The Coastal Clown of Florida: The Cormorant

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Cormorant, Photo: Kelly Dean

The Coastal Clown of Florida: The Cormorant

By Kelly Dean

I have often written about the fishing birds of Florida. Pelicans are famous. Osprey are awesome. And even the egret can slay a mighty minnow. But the truly cool birds are the wacky birds — and the wackiest of them all are the cormorant and anhinga. I’ll save the anhinga for later, for now let’s talk about the coastal clown.

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Cormorant, Photo: Kelly Dean

The Coastal Clown – the Cormorant

You’re chomping a conch fritter at a bay-side establishment and you look out at the water. Suddenly you see a head and neck pop up out of the water in the middle of nowhere. Quickly, you grab your phone and look up the Loch Ness people; but wait, now you think it’s a snake – like a water moccasin skimming a lake surface up north. But it isn’t a snake at all, it’s a bird.

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Cormorant, Photo: Kelly Dean

Even the Jurassic Park folks didn’t mention all the cool things birds can do.

The cormorant is a business-like bird with kind of funny look. A graceful flyer, certainly, but it looks kind of like I did in middle school: big webbed feet, curved nose, long neck, little head; and kind of a loner. They live anywhere near fish but love the estuary areas the most due to the abundance of fish. They hang out in mangroves and on marine marker posts looking for dinner. They are adept at diving and fishing with their head and neck showing above the water occasionally, like the anhinga does.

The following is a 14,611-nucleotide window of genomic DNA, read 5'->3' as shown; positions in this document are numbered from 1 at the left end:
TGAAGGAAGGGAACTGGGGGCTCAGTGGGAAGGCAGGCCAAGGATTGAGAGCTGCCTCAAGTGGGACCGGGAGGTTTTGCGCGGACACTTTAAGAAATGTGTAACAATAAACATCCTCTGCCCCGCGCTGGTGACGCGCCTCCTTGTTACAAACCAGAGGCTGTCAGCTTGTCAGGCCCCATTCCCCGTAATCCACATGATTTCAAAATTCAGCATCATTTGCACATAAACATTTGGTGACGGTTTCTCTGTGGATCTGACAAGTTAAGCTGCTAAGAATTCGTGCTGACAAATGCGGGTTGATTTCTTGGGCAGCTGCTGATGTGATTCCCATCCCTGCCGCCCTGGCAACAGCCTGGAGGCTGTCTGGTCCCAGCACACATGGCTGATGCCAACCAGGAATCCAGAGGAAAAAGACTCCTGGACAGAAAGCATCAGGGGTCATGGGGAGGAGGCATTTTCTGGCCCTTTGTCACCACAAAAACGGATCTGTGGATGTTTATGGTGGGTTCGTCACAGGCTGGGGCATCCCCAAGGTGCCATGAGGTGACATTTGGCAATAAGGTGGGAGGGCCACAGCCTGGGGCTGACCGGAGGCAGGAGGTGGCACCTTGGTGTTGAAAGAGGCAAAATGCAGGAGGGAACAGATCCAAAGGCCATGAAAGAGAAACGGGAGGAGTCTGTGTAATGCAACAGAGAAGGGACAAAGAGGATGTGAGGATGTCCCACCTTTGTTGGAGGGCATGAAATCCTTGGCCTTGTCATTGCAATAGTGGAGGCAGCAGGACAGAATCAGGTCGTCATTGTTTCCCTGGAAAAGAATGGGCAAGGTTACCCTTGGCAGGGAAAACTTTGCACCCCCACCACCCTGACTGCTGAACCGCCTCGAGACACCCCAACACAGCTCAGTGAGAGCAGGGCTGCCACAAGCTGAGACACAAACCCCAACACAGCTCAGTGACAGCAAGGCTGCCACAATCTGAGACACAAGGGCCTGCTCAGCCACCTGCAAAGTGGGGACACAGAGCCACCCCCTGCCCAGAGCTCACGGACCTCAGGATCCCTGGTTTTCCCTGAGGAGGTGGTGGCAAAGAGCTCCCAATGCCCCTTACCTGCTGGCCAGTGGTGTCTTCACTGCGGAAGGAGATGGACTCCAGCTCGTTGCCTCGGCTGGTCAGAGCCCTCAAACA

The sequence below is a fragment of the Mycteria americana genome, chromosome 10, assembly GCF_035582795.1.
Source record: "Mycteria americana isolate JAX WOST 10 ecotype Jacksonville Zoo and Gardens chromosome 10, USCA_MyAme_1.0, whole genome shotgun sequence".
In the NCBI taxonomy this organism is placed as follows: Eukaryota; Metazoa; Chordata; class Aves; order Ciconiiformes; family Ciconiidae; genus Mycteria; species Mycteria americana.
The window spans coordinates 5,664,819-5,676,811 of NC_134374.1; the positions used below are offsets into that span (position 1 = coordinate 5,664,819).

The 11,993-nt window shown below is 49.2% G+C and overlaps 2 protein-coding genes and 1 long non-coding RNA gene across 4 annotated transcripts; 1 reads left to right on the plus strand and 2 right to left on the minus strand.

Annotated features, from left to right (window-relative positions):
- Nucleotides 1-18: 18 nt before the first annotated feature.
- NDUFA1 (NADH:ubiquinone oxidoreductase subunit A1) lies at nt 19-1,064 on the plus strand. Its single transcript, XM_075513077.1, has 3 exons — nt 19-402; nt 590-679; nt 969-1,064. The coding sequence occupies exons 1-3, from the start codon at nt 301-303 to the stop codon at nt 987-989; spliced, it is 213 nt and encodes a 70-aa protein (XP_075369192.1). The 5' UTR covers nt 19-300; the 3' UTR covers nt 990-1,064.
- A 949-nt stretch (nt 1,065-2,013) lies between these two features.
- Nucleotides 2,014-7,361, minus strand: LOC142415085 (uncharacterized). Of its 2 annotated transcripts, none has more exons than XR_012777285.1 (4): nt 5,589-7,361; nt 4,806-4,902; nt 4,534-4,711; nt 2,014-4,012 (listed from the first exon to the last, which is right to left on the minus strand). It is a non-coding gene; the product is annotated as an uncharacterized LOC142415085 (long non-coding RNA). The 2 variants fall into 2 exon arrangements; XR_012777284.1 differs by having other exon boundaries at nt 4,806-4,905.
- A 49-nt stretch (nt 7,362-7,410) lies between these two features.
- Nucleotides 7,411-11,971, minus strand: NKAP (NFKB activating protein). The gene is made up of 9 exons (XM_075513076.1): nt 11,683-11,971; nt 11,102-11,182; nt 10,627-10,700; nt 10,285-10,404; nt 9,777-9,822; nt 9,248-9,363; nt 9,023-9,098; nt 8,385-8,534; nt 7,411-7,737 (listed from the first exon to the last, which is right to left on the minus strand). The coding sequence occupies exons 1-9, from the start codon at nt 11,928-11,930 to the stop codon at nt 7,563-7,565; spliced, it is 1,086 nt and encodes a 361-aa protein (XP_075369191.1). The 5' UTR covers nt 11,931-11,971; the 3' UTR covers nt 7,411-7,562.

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It has been on my photographic bucket list to catch one while emerging from the water and actually taking flight. Yet they are so unpredictable and tend to just pop up, fly, not fly, re-dunk, swim, stay underwater for yards, play backgammon (maybe). It’s difficult to catch one at the right time. Oh sure, you can catch them on a boat marker, but the cormorant does its job like the mafia: quiet-like. When you do see one, it takes flight and is gone before you’re ready. I am happy it finally happened. I got lucky.

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Cormorant, Photo: Kelly Dean

A Side Note

Cormorants are being culled in some parts of the world, including the southeastern U.S. It’s claimed that they eat too many bait fish, which disrupts coastal fisheries. It is also claimed that they eat farmed fish inland. Humans cull them by shooting them or pouring corn oil on their eggs to smother them.

I can’t speak to the fish farming thing. I haven’t seen it. But I did see two cormorants this morning on the bay while eating breakfast. I saw about 30 fishermen.

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